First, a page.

Foreign nurses applying to work in the UK will be able to demonstrate their ability to speak English using an additional test, the nursing regulator has announced.
The move may boost the number of nurses who come to work in Britain.
The Nursing and Midwifery Council (NMC) said it will accept the Occupational English Test (OET) as proof of a nurse or midwife's competence in English.
The OET assessment is an English language test designed for the healthcare sector.
Countries including Australia, New Zealand and Singapore currently accept the test as a measure of English proficiency.
At present, nurses must demonstrate their English skills using the International English Language Testing System (IELTS).
The test is used for study, migration or work and there are two versions - the academic test which is for people applying for higher education or professional registration and general training for those migrating to Australia, Canada and the UK, or applying for secondary education, training programmes and work experience in an English-speaking environment.
In June, the Observer reported that some native English-speaking nurses, including from Australia, could not pass the IELTS test.
It has been reported that some English-speaking nurses struggle with the written part of the test.
During the consultation process, the NMC heard feedback that the OET has merit for its applicability to the healthcare context.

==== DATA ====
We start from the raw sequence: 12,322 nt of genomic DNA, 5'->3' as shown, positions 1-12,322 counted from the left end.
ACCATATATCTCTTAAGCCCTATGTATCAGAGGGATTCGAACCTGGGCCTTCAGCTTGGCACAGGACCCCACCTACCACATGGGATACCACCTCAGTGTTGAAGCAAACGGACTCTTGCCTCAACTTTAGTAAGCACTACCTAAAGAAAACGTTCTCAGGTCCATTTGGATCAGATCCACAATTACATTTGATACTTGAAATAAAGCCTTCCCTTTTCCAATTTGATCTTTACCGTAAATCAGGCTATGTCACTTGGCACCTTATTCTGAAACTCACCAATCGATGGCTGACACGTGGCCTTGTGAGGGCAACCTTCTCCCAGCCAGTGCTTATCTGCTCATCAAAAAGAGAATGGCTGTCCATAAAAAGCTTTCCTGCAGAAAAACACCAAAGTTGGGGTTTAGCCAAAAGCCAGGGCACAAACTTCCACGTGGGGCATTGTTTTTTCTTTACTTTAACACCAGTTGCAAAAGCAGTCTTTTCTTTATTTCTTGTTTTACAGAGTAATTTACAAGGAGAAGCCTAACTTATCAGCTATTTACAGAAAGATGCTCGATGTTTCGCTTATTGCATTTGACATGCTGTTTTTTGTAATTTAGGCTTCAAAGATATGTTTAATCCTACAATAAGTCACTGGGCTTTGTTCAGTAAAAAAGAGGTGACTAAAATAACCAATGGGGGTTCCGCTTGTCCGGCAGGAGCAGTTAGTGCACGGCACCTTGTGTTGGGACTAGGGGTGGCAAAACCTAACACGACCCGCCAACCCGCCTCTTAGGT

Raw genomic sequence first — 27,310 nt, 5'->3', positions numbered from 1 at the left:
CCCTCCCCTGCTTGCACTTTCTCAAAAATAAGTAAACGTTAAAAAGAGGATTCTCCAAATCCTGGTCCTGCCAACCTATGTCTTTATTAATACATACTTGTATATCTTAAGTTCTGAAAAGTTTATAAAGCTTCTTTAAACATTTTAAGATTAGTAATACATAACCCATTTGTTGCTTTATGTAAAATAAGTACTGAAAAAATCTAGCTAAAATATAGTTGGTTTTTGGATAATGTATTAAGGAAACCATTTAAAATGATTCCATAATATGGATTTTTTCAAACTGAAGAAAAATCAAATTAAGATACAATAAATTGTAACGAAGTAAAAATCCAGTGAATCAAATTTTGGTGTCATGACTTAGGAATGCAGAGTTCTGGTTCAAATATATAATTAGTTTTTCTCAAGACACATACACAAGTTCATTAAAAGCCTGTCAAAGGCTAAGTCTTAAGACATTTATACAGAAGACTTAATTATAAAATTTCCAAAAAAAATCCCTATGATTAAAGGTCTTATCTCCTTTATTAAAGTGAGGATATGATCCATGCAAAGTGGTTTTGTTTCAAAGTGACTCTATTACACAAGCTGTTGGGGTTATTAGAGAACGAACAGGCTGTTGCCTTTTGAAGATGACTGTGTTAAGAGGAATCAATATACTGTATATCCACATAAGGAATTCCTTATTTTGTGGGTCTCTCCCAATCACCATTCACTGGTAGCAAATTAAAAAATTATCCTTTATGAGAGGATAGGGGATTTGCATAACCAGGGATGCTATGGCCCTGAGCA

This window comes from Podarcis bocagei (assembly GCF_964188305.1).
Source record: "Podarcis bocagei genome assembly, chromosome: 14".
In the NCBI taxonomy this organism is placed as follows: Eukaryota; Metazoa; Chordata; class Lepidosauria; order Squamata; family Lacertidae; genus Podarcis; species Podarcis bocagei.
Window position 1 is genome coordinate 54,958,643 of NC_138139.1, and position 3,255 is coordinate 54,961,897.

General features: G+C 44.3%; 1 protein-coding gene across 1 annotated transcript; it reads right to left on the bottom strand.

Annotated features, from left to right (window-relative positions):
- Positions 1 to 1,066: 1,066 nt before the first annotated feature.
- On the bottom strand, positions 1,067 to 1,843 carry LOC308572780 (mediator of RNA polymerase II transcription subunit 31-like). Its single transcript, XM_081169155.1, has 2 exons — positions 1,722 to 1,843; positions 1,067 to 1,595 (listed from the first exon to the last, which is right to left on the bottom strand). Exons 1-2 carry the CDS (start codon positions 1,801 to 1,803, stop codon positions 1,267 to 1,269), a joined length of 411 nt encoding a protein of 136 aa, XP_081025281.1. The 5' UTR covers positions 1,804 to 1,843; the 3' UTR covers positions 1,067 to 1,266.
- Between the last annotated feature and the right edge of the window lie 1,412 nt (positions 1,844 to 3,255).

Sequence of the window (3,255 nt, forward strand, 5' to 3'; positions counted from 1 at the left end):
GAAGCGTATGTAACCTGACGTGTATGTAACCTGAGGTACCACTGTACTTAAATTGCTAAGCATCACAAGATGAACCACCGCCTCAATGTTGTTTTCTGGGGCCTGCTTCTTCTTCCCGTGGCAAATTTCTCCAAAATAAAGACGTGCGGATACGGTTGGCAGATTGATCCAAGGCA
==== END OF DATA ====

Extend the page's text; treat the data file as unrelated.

Some told the regulator it was a more appropriate measure that IELTS, which uses more generic or popular science scenarios.
Meanwhile, the regulator has also announced other options available for nurses and midwives who trained outside the UK to demonstrate their English language capability.
Nurses and midwives who have qualified outside Europe will also be able to demonstrate their language skills if they have a recent qualification taught and examined in English.
They will also qualify if they have registered and practised for a minimum of one year in a country where English is the first and native language, and a successful pass in an English language test was required for registration.
The NMC said these alternative methods would align the language assessments for international nurses with the ones required of nurses trained in Europe.
NMC chief executive and registrar Jackie Smith said: "Nurses and midwives trained outside the UK make up around 15% of our register. They are vital to the delivery of health and care services across the UK.
"By accepting alternative forms of evidence we are increasing the options available for nurses and midwives to demonstrate they have the necessary command of English to practise safely and effectively, without compromising patient safety."
A spokesman for the Royal College of Nursing said: "The NHS is struggling to recruit overseas nurses but we would firmly oppose any change just to plug workforce gaps. It must be robust and command the confidence of the public.
"This move maintains high standards by using a comparable test but the NMC must review the decision every two years. Performance data must be collected and released too, including for the current test."
In July, figures from the NMC showed that for the first time in recent history more midwives and nurses are leaving the register than are joining, with homegrown UK nurses leaving in the largest numbers.
Between 2016 and 2017, 20% more people left the register than joined it, and among those first registered in the UK, the figure was 45%.
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